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Metaphysics & Psychology

A new way of manipulation? (Video)

For decades they have manipulated us. They ensure that the masses follow the fashions they want or vote for the candidates they want, but would they reach the point of implanting memories?

Although it sounds like a science fiction story, different actors, both politicians and philosophers, have expressed themselves about the existence of this practice.

One of them is Robert Duncan, a member of the Association Against the Abuse of Psychophysical Weapons, who was also a contributor to the United States Department of Defense.

He says that there are states that have perfected this practice and with it, induce false memories in the population in an artificial way to generate emotions in the citizens with the aim of manipulating them more effectively.

During the last years, although it has gone unnoticed by the media, there is a belief that the CIA has been experimenting with ultrasound.

This as part of a project to codify the sensory data located in the cerebral cortex. Same case happens with Russia and the creation of an Artificial Intelligence capable of coding and drawing people’s thinking.

What is the end of this? According to the journalist Isabela Herranz, it is to generate visions or hallucinations in the public through the direct and remote stimulation of the brain circuits.

Herranzz suggests that, these machines could also know all our thoughts and remotely control the activity of the brain to choose what we think, creating programmed memories.

We know this sounds like a conspiracy theme taken from the air … but no, unfortunately, it is not.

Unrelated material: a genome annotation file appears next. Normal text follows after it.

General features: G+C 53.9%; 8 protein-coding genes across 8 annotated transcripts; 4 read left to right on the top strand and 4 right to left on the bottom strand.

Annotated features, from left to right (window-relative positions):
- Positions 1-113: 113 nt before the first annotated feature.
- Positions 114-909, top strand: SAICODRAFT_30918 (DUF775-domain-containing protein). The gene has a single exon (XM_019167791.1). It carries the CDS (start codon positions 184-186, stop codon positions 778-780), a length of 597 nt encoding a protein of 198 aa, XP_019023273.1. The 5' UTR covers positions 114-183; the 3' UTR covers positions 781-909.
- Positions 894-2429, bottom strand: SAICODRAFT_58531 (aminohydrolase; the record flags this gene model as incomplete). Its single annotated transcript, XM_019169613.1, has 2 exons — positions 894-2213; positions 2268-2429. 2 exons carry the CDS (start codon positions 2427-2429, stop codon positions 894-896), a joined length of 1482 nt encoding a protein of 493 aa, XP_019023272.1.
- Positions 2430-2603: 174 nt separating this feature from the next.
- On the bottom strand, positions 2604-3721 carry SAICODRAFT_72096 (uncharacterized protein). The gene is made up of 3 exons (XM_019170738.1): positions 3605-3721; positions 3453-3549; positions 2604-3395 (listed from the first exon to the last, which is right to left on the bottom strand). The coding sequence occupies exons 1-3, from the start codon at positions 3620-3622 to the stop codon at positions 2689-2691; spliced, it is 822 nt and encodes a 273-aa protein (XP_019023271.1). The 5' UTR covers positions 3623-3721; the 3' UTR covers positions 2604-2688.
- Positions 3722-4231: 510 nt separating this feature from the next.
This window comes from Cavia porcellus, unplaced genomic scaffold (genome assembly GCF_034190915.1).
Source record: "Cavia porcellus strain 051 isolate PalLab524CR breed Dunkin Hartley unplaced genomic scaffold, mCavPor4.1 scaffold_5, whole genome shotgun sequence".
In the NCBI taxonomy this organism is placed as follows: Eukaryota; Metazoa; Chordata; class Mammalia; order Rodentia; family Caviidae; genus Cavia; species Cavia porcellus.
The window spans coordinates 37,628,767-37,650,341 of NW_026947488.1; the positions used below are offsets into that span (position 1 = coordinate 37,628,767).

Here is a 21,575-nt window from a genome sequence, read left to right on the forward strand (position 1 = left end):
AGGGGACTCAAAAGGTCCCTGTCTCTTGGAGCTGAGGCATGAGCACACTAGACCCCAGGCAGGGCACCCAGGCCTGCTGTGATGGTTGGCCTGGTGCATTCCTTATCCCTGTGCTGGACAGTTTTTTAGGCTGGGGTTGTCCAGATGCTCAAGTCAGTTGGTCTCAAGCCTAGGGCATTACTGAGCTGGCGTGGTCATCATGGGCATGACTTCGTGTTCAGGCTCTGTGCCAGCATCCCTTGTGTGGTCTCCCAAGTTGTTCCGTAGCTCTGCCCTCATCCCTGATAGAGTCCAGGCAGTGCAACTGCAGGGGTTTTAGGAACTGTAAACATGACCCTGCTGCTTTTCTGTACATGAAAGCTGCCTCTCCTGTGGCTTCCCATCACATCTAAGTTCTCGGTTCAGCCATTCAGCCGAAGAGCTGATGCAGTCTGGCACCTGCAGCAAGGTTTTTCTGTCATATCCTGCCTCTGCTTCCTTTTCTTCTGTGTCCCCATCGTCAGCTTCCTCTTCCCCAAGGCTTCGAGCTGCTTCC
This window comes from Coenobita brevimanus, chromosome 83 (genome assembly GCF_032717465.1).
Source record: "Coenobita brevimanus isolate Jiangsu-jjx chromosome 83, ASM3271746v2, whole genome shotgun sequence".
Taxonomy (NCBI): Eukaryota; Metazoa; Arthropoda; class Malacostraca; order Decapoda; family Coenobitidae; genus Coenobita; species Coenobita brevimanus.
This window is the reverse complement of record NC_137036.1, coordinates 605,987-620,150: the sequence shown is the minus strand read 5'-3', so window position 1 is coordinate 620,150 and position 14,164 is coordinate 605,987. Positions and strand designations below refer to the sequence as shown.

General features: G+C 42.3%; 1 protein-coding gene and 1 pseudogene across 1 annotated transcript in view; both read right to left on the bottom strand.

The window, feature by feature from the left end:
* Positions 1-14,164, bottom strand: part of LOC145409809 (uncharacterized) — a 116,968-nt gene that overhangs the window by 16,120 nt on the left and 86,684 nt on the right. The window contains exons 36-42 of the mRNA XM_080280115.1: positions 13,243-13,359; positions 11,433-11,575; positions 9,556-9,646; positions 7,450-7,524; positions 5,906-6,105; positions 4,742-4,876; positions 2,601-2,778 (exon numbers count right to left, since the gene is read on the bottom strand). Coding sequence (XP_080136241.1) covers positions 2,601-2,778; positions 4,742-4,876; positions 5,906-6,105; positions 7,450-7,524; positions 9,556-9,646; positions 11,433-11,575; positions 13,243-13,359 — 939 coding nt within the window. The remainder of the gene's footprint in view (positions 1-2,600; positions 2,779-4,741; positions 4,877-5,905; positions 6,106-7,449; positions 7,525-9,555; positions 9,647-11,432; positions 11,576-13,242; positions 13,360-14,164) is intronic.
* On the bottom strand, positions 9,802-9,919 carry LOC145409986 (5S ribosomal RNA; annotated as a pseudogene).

In fact, leaving a few years ago, remember that Sony acquired a patent that, through ultrasound touch screens, gave users the feeling that they really felt what they were touching.

They stimulated the senses so much that many declared that they could even taste and smell what they saw on the screen.

Jenny Hogan and Barry Fox covered this in the New Scientist magazine, where they described the device as a “non-invasive patent” that interacts with sections of the brain to generate these sensations in users.

A device like this, improved, more developed, much more powerful and used on a large scale. What could it generate in people?

As we mentioned at the beginning, the technique of manipulation is not something new, even we do it sometimes to acquire what we want.

But this is something that goes far beyond what we all think and know. What do you think about it? Watch the following videos and leave your comment below.

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Metaphysics & Psychology

I saw my father’s spirit leave his body

I saw my father’s spirit leave his body when he passed away.  Yea, I know.  Sounds a little strange.  But I really did.

My father passed away in May 2017 from alcoholism.  He was a chronic alcoholic for my entire (and his entire) life.  Although he was a crappy father, of course I still loved him and felt very connected to him as his daughter.